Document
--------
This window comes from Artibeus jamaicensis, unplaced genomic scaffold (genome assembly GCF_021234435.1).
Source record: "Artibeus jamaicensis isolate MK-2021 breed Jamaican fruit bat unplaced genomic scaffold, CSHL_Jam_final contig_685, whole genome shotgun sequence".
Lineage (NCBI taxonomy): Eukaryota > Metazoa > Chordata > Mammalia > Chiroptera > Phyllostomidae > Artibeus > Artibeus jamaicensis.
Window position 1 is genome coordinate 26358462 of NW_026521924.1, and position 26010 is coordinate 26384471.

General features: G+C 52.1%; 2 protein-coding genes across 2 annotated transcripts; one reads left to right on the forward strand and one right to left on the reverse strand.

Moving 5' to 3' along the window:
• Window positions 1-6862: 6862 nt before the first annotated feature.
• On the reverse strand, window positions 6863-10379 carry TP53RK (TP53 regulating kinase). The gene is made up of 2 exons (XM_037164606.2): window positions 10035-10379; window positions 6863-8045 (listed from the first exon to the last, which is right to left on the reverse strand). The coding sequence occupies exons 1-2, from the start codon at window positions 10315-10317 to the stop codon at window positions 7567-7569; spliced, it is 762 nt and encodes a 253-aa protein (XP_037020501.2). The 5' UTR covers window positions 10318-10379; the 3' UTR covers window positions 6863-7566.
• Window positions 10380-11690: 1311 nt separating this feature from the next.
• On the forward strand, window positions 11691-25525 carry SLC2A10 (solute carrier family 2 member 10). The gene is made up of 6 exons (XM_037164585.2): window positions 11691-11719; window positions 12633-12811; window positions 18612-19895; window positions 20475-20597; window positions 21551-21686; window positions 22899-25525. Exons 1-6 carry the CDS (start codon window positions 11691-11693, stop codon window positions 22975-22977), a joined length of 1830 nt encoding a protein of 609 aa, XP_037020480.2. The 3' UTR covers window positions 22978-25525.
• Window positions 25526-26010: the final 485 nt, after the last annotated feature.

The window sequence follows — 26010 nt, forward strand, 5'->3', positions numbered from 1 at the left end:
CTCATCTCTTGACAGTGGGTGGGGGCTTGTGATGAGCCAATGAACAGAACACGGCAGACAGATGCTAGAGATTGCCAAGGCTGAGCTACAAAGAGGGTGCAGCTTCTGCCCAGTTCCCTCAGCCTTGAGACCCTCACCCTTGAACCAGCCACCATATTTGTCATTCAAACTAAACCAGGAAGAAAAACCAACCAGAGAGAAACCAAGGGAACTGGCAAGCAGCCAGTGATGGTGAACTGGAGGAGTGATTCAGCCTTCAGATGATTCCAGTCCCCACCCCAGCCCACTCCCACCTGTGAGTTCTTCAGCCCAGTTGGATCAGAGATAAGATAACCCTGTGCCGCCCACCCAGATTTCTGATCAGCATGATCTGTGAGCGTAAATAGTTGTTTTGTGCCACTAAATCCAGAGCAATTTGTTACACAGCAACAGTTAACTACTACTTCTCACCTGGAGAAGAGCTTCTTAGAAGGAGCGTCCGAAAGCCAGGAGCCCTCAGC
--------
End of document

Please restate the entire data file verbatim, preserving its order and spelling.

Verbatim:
This window comes from Artibeus jamaicensis, unplaced genomic scaffold (genome assembly GCF_021234435.1).
Source record: "Artibeus jamaicensis isolate MK-2021 breed Jamaican fruit bat unplaced genomic scaffold, CSHL_Jam_final contig_685, whole genome shotgun sequence".
Lineage (NCBI taxonomy): Eukaryota > Metazoa > Chordata > Mammalia > Chiroptera > Phyllostomidae > Artibeus > Artibeus jamaicensis.
Window position 1 is genome coordinate 26358462 of NW_026521924.1, and position 26010 is coordinate 26384471.

General features: G+C 52.1%; 2 protein-coding genes across 2 annotated transcripts; one reads left to right on the forward strand and one right to left on the reverse strand.

Moving 5' to 3' along the window:
• Window positions 1-6862: 6862 nt before the first annotated feature.
• On the reverse strand, window positions 6863-10379 carry TP53RK (TP53 regulating kinase). The gene is made up of 2 exons (XM_037164606.2): window positions 10035-10379; window positions 6863-8045 (listed from the first exon to the last, which is right to left on the reverse strand). The coding sequence occupies exons 1-2, from the start codon at window positions 10315-10317 to the stop codon at window positions 7567-7569; spliced, it is 762 nt and encodes a 253-aa protein (XP_037020501.2). The 5' UTR covers window positions 10318-10379; the 3' UTR covers window positions 6863-7566.
• Window positions 10380-11690: 1311 nt separating this feature from the next.
• On the forward strand, window positions 11691-25525 carry SLC2A10 (solute carrier family 2 member 10). The gene is made up of 6 exons (XM_037164585.2): window positions 11691-11719; window positions 12633-12811; window positions 18612-19895; window positions 20475-20597; window positions 21551-21686; window positions 22899-25525. Exons 1-6 carry the CDS (start codon window positions 11691-11693, stop codon window positions 22975-22977), a joined length of 1830 nt encoding a protein of 609 aa, XP_037020480.2. The 3' UTR covers window positions 22978-25525.
• Window positions 25526-26010: the final 485 nt, after the last annotated feature.

The window sequence follows — 26010 nt, forward strand, 5'->3', positions numbered from 1 at the left end:
CTCATCTCTTGACAGTGGGTGGGGGCTTGTGATGAGCCAATGAACAGAACACGGCAGACAGATGCTAGAGATTGCCAAGGCTGAGCTACAAAGAGGGTGCAGCTTCTGCCCAGTTCCCTCAGCCTTGAGACCCTCACCCTTGAACCAGCCACCATATTTGTCATTCAAACTAAACCAGGAAGAAAAACCAACCAGAGAGAAACCAAGGGAACTGGCAAGCAGCCAGTGATGGTGAACTGGAGGAGTGATTCAGCCTTCAGATGATTCCAGTCCCCACCCCAGCCCACTCCCACCTGTGAGTTCTTCAGCCCAGTTGGATCAGAGATAAGATAACCCTGTGCCGCCCACCCAGATTTCTGATCAGCATGATCTGTGAGCGTAAATAGTTGTTTTGTGCCACTAAATCCAGAGCAATTTGTTACACAGCAACAGTTAACTACTACTTCTCACCTGGAGAAGAGCTTCTTAGAAGGAGCGTCCGAAAGCCAGGAGCCCTCAGC